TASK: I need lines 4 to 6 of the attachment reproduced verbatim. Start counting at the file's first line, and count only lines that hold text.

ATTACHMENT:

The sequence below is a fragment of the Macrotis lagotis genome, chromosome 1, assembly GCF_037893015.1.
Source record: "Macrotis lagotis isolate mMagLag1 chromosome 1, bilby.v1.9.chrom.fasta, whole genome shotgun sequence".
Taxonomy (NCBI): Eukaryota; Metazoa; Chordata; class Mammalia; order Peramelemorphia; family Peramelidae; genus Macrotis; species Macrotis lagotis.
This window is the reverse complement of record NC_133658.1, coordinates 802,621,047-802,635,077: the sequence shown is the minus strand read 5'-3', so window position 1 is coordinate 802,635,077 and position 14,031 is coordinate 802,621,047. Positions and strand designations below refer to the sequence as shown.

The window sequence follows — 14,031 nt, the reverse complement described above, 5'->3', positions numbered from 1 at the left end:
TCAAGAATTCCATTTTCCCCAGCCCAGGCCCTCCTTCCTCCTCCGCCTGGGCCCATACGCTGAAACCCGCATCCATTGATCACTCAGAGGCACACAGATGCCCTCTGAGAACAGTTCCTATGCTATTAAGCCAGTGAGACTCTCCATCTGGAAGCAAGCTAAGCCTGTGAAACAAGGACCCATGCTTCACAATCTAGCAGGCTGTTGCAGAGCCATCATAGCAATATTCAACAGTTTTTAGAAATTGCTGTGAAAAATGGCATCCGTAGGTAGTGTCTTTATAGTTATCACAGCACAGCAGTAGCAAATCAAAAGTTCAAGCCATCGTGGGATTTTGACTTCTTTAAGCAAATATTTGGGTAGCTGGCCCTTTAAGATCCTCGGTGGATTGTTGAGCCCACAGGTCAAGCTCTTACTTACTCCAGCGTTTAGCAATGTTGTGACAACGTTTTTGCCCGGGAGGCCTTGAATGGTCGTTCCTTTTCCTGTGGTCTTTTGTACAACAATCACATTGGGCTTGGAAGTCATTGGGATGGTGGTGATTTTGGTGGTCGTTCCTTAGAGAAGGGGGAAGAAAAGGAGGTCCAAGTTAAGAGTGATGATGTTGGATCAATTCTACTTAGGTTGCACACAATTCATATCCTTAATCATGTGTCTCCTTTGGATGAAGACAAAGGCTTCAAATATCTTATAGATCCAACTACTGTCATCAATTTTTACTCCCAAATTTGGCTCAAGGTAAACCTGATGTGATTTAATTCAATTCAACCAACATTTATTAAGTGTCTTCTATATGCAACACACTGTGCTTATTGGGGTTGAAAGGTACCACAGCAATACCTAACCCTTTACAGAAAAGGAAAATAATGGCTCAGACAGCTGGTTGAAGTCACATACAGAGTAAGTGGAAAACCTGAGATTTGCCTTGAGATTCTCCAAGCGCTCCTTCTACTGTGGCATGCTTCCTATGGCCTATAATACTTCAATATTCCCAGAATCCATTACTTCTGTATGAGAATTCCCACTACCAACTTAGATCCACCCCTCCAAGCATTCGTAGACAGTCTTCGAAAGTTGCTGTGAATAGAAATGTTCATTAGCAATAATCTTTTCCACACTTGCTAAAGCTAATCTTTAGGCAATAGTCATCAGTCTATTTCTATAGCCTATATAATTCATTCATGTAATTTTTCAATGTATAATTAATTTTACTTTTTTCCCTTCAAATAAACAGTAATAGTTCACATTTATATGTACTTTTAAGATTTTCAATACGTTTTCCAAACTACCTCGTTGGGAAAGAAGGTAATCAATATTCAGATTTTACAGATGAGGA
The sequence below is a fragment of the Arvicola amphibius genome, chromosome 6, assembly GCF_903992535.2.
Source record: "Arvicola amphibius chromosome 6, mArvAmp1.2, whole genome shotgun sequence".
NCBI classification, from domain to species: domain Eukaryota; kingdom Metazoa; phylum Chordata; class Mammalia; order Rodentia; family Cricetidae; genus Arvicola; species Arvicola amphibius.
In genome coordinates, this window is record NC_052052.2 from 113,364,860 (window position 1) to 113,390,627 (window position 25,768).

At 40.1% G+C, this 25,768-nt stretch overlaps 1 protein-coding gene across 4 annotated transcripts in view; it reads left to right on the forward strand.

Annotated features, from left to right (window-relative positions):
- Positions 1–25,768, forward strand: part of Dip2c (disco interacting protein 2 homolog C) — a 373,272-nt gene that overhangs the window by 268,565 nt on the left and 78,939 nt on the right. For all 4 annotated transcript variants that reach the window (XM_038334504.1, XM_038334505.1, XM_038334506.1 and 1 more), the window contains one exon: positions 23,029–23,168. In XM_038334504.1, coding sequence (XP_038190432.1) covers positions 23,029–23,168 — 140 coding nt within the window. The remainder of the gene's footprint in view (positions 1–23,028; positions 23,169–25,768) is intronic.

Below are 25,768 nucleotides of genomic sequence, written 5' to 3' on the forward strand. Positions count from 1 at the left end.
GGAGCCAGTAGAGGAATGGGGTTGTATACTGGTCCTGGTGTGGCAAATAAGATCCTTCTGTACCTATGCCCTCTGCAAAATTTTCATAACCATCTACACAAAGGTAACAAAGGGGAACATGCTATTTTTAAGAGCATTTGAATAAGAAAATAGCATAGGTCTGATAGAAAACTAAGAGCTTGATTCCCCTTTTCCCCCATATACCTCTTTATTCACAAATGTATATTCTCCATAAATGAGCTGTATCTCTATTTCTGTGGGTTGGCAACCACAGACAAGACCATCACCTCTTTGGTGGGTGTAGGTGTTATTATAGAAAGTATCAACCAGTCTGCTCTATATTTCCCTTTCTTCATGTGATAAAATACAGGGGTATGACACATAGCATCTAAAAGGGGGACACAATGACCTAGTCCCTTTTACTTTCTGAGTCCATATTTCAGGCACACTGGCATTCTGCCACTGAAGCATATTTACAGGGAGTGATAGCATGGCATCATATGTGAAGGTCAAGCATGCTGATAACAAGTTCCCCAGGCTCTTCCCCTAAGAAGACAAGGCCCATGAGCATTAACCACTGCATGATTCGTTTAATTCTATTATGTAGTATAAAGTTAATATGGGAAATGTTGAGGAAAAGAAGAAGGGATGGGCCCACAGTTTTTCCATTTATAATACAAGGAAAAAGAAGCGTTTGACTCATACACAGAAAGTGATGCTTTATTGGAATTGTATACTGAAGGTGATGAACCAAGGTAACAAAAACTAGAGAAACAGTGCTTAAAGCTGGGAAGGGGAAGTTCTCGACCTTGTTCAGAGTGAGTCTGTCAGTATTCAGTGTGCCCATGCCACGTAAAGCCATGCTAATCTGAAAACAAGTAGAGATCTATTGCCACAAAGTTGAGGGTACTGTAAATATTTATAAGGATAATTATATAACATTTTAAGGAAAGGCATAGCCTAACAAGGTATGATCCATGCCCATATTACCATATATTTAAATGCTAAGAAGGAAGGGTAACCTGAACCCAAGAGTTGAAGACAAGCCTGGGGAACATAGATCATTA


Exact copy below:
This window is the reverse complement of record NC_133658.1, coordinates 802,621,047-802,635,077: the sequence shown is the minus strand read 5'-3', so window position 1 is coordinate 802,635,077 and position 14,031 is coordinate 802,621,047. Positions and strand designations below refer to the sequence as shown.

The window sequence follows — 14,031 nt, the reverse complement described above, 5'->3', positions numbered from 1 at the left end:
TCAAGAATTCCATTTTCCCCAGCCCAGGCCCTCCTTCCTCCTCCGCCTGGGCCCATACGCTGAAACCCGCATCCATTGATCACTCAGAGGCACACAGATGCCCTCTGAGAACAGTTCCTATGCTATTAAGCCAGTGAGACTCTCCATCTGGAAGCAAGCTAAGCCTGTGAAACAAGGACCCATGCTTCACAATCTAGCAGGCTGTTGCAGAGCCATCATAGCAATATTCAACAGTTTTTAGAAATTGCTGTGAAAAATGGCATCCGTAGGTAGTGTCTTTATAGTTATCACAGCACAGCAGTAGCAAATCAAAAGTTCAAGCCATCGTGGGATTTTGACTTCTTTAAGCAAATATTTGGGTAGCTGGCCCTTTAAGATCCTCGGTGGATTGTTGAGCCCACAGGTCAAGCTCTTACTTACTCCAGCGTTTAGCAATGTTGTGACAACGTTTTTGCCCGGGAGGCCTTGAATGGTCGTTCCTTTTCCTGTGGTCTTTTGTACAACAATCACATTGGGCTTGGAAGTCATTGGGATGGTGGTGATTTTGGTGGTCGTTCCTTAGAGAAGGGGGAAGAAAAGGAGGTCCAAGTTAAGAGTGATGATGTTGGATCAATTCTACTTAGGTTGCACACAATTCATATCCTTAATCATGTGTCTCCTTTGGATGAAGACAAAGGCTTCAAATATCTTATAGATCCAACTACTGTCATCAATTTTTACTCCCAAATTTGGCTCAAGGTAAACCTGATGTGATTTAATTCAATTCAACCAACATTTATTAAGTGTCTTCTATATGCAACACACTGTGCTTATTGGGGTTGAAAGGTACCACAGCAATACCTAACCCTTTACAGAAAAGGAAAATAATGGCTCAGACAGCTGGTTGAAGTCACATACAGAGTAAGTGGAAAACCTGAGATTTGCCTTGAGATTCTCCAAGCGCTCCTTCTACTGTGGCATGCTTCCTATGGCCTATAATACTTCAATATTCCCAGAATCCATTACTTCTGTATGAGAATTCCCACTACCAACTTAGATCCACCCCTCCAAGCATTCGTAGACAGTCTTCGAAAGTTGCTGTGAATAGAAATGTTCATTAGCAATAATCTTTTCCACACTTGCTAAAGCTAATCTTTAGGCAATAGTCATCAGTCTATTTCTATAGCCTATATAATTCATTCATGTAATTTTTCAATGTATAATTAATTTTACTTTTTTCCCTTCAAATAAACAGTAATAGTTCACATTTATATGTACTTTTAAGATTTTCAATACGTTTTCCAAACTACCTCGTTGGGAAAGAAGGTAATCAATATTCAGATTTTACAGATGAGGA